In an even more dramatic drop, the percentage of U.S. adults saying that climate scientists understand the best ways to address climate change either "very well" or "fairly well" fell from 64% in 2016 to 52% in 2023.
Haze and smoke caused by wildfires in Canada linger over the skyline of midtown Manhattan in New York City as seen from Fort Lee, N.J., June 8. Wildfires have always occurred, but experts say the warming climate is increasing their severity. (OSV News/Reuters/Mike Segar)
The U.N. Intergovernmental Panel on Climate Change's 2023 synthesis report, considered to be an authoritative and comprehensive summary of widely agreed upon climate science, says, "human activities, principally through emissions of greenhouse gases, have unequivocally caused global warming." The report contains a detailed analysis of various climate solutions.
While Catholics were roughly in line with overall U.S. adults in their judgment of climate scientists' knowledge, they expressed less support for climate scientists' influence in public policy debates. Forty-five percent of U.S. Catholics said that climate scientists had "too little" influence compared to 50% of U.S. adults. Compared to 26% of U.S. adults who said climate scientists had "too much" influence, 29% of U.S. Catholics said the same.
The Pew survey showed a growing belief that technology will not be able to address most problems climate change caused. Pew asked U.S. adults who believe that climate change is a problem whether 30 years from now it was more likely that technology could address most of the problems caused by climate change or whether major changes to everyday life will be needed.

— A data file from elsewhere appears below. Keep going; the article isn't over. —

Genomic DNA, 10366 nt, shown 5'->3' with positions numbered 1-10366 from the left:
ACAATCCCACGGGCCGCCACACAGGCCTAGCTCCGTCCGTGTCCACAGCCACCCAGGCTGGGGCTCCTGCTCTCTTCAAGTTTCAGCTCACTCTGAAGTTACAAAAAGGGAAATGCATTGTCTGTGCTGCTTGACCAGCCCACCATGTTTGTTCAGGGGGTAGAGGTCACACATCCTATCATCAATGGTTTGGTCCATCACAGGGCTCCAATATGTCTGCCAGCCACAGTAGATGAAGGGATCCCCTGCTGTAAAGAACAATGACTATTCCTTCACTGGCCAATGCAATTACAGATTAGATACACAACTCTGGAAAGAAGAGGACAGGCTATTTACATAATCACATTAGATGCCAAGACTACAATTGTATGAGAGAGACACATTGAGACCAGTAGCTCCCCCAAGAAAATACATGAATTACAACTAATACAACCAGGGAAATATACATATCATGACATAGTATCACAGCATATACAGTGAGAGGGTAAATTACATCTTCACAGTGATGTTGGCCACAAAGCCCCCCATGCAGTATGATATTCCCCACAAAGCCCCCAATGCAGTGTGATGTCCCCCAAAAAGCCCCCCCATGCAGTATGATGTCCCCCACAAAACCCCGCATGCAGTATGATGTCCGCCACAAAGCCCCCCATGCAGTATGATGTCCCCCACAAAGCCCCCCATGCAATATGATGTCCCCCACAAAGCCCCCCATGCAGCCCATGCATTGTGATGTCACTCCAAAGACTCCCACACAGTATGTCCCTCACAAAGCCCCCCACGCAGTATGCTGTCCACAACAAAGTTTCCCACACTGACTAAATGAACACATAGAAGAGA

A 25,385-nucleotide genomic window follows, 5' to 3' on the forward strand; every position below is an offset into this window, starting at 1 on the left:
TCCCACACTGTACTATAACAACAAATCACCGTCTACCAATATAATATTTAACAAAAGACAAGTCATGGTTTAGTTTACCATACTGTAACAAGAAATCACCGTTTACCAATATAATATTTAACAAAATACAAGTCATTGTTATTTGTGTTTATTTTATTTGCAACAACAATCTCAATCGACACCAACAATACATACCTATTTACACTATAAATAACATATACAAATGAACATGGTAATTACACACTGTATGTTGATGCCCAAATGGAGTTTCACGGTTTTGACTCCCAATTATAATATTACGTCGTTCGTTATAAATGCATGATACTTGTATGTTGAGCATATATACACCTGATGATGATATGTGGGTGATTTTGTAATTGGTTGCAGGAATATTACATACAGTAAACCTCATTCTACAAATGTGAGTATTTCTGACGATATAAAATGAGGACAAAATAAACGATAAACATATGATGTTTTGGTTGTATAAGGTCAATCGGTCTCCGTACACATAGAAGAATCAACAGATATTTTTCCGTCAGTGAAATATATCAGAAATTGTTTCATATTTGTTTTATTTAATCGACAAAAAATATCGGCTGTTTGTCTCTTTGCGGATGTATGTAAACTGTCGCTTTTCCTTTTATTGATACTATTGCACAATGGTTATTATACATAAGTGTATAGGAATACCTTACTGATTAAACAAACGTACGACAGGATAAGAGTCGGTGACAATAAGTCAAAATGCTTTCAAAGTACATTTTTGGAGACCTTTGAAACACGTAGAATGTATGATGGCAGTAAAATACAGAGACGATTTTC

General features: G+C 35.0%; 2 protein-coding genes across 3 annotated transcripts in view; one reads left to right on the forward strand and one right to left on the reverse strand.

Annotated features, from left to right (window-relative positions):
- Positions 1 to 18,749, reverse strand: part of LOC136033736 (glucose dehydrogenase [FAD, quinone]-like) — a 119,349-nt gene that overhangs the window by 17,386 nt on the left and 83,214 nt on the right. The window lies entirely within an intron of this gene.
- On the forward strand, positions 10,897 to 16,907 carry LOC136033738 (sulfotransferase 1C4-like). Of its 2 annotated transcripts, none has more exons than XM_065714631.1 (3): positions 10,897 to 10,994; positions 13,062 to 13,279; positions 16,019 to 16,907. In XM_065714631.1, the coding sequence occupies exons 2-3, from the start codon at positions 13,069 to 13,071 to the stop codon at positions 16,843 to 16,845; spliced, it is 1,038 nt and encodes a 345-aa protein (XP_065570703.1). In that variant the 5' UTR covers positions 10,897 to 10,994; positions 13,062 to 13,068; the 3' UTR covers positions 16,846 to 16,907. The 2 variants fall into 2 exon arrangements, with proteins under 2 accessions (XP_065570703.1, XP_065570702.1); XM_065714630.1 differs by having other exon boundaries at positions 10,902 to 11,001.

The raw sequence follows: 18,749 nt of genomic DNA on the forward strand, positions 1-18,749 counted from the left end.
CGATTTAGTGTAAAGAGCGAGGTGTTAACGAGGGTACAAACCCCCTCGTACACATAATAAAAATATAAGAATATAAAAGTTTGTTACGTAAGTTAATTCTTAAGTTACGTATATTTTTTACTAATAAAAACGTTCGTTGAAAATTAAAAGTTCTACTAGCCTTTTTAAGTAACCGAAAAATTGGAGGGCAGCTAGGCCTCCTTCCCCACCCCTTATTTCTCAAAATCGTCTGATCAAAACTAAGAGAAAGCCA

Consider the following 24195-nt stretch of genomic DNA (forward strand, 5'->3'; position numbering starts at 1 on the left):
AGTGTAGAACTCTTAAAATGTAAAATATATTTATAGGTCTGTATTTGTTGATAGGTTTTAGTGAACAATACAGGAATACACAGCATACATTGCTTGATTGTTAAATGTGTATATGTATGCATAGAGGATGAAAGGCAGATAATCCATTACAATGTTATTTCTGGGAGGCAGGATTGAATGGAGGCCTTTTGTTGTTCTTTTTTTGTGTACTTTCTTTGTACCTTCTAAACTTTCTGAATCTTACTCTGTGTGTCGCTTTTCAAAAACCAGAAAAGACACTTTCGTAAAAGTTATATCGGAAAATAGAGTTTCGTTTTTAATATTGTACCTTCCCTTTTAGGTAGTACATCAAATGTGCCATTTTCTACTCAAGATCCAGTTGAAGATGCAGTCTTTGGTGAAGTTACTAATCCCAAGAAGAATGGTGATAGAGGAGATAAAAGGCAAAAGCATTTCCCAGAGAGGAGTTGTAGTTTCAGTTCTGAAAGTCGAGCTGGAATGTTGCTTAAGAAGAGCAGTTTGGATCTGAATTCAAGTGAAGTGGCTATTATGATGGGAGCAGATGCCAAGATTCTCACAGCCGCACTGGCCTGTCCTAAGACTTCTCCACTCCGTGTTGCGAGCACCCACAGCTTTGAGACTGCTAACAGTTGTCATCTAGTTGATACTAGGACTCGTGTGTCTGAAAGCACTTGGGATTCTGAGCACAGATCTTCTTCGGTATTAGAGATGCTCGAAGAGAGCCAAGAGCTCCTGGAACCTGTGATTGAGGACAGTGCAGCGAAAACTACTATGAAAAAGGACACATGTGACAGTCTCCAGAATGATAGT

Only 30% of those adults said that technology could address the problems, a decrease from the 46% of U.S. adults in 2021 who said the same of technology's ability to address climate problems 50 years from now. Catholics answered this question similarly to U.S. adults overall.
While Francis emphasizes the impact of activism in Laudate Deum, U.S. Catholics participated in climate activism at similar rates as U.S. adults overall, a percentage that is slightly down from 2021.
"The demands that rise up from below throughout the world, where activists from very different countries help and support one another, can end up pressuring the sources of power," Francis writes, later underscoring that, while "the most effective" solutions come from major political decisions, individual lifestyle changes can contribute to important cultural changes.
In the past year, 22% of U.S. Catholics either attended a climate protest, volunteered for an activity addressing climate change, donated to an organization focused on climate change or contacted an elected official to ask for action on climate change, compared to 21% of U.S. adults overall. Twenty-four percent of U.S. adults said they did one of these types of activism in 2021.
U.S. Catholics said that climate activism is effective in influencing elected officials and that individual Americans can help "a lot" to reduce the effects of climate change at higher rates than U.S. adults overall.
Thirty-two percent of U.S. Catholics said that individual Americans can help "a lot" to reduce the effects of climate change, compared to 27% of U.S. adults overall. And 15% of U.S. Catholics said that climate activism was either "extremely effective" or "very effective" in getting elected officials to act on climate change compared to 11% of all U.S. adults.